A lone baby walrus that last week hauled onto a gold mining barge in the Bering Sea off the coast of Nome is being rehabilitated at the Alaska SeaLife Center in Seward.
The 120-pound male calf showed up Wednesday, was flown to the center on Saturday, and is being cared for by volunteers and staff at the center's rehabilitation unit within view of the public, said the center's president and chief executive, Tara Riemer.
"He was very dehydrated when he got here," Riemer said. That is typical for stranded marine mammals. "It's a little too early to say he is out of the woods."
Walruses are highly social. This little critter – estimated to be 2 weeks old – stays close to staff and usually falls asleep up against whoever is closest, she said.
The crew of the AU Grabber, a gold mining dredge, discovered him on board, and he was still there when they returned the next day after spending the night in Nome.
The dredge was in the middle of open water. No mother walrus was nearby.
On Friday afternoon, the crew called the SeaLife Center's stranded marine animal hotline, which was the right step, Riemer said. The U.S. Fish and Wildlife Service, which has authority over walruses, was brought in. The Eskimo Walrus Commission also was contacted. Authorities signed off on removing the animal from the wild. Gay Sheffield, a University of Alaska Fairbanks assistant professor based in Nome, was the local responder for the move.
Anyone who finds a stranded marine mammal or seabird is urged to call the SeaLife Center's hotline – 888-774-SEAL or 774-7235 — first thing, before touching, approaching or moving the animal.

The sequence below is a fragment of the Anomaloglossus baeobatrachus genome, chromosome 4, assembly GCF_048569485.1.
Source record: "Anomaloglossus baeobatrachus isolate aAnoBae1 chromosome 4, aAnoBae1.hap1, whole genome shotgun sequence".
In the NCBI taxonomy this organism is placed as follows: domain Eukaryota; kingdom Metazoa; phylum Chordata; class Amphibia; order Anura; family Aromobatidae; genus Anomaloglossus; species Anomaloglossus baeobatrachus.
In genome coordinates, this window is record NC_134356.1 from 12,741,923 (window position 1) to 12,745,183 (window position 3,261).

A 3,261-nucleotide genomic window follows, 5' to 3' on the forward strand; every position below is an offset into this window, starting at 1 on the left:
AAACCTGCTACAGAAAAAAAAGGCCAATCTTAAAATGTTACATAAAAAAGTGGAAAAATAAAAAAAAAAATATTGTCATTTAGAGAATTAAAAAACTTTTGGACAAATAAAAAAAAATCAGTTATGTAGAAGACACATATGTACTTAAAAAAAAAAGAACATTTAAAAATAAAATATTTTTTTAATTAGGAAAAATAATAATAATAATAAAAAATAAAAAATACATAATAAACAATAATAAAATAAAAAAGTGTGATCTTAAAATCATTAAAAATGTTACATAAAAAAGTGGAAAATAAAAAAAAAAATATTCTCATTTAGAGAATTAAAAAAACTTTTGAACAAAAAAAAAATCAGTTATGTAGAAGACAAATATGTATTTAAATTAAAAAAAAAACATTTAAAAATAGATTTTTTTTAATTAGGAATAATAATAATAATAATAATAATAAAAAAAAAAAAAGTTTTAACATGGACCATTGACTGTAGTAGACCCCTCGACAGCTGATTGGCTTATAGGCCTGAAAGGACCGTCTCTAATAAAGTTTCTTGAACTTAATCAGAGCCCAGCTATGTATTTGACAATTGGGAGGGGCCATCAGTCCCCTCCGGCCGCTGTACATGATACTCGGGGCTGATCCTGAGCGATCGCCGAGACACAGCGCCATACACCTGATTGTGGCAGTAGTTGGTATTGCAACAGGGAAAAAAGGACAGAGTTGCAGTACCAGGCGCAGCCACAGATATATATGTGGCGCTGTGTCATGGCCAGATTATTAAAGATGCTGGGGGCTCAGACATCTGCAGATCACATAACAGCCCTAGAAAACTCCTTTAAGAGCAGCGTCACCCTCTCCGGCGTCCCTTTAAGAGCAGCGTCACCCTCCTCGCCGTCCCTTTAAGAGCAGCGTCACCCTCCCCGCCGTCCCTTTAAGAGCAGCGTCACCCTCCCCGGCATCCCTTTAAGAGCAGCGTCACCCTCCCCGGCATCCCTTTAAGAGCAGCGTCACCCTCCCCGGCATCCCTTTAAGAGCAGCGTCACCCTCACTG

In the wild, walruses stay with their mothers for two years as part of a herd. Those recovered young, like this one, aren't candidates to be returned to the wild later on.
"There's no way we can teach him how to find clams on the ocean floor. It's not possible," Riemer said.
The young walrus flew in a fish tote on a Northern Air Cargo flight from Nome to Anchorage, where a SeaLife Center team including a veterinarian was waiting to check him over. He traveled, still in the dry tote, by pickup to Seward.
Flipper-footed pinnipeds can survive long stretches out of the water. This animal has a few sores, so it is doing better on dry land for now, the SeaLife Center says.
The walrus doesn't yet have an official name, though the gold mining crew started calling him Nugget.
He hasn't yet taken to a bottle, so is tube fed, multiple times a day, a watered-down, electrolyte-rich concoction designed for young marine mammals. It's sort of like a mix of walrus milk and Gatorade.
Meanwhile, visitors can watch through a bank of windows.
"If he's sleeping, leaning against someone's shoulder, then that's what you'll see. If he's being tube fed, that's what you'll see. If he's just urinated and they are cleaning it up, then that's what you'll see," Riemer said.
The rehab area that the center calls I.Sea.U. is a large quarantine space with a pool that for this early recovery time is not filled.
The SeaLife Center doesn't have space for adult walruses. If he recovers, he will be sent to a zoo or aquarium, preferably one with other walruses, Riemer said. Only about 15 walruses are in captivity in the United States, she said.
The center last rehabilitated a group of stranded young walruses in 2012. One soon died. Of the two survivors, one went to the Indianapolis Zoo and the other to the New York Aquarium.
Most people never get to see a baby walrus.
"Walrus are charismatic in this very cute-ugly sort of way, especially when they are little," Riemer said. "It's just unlike any other creature."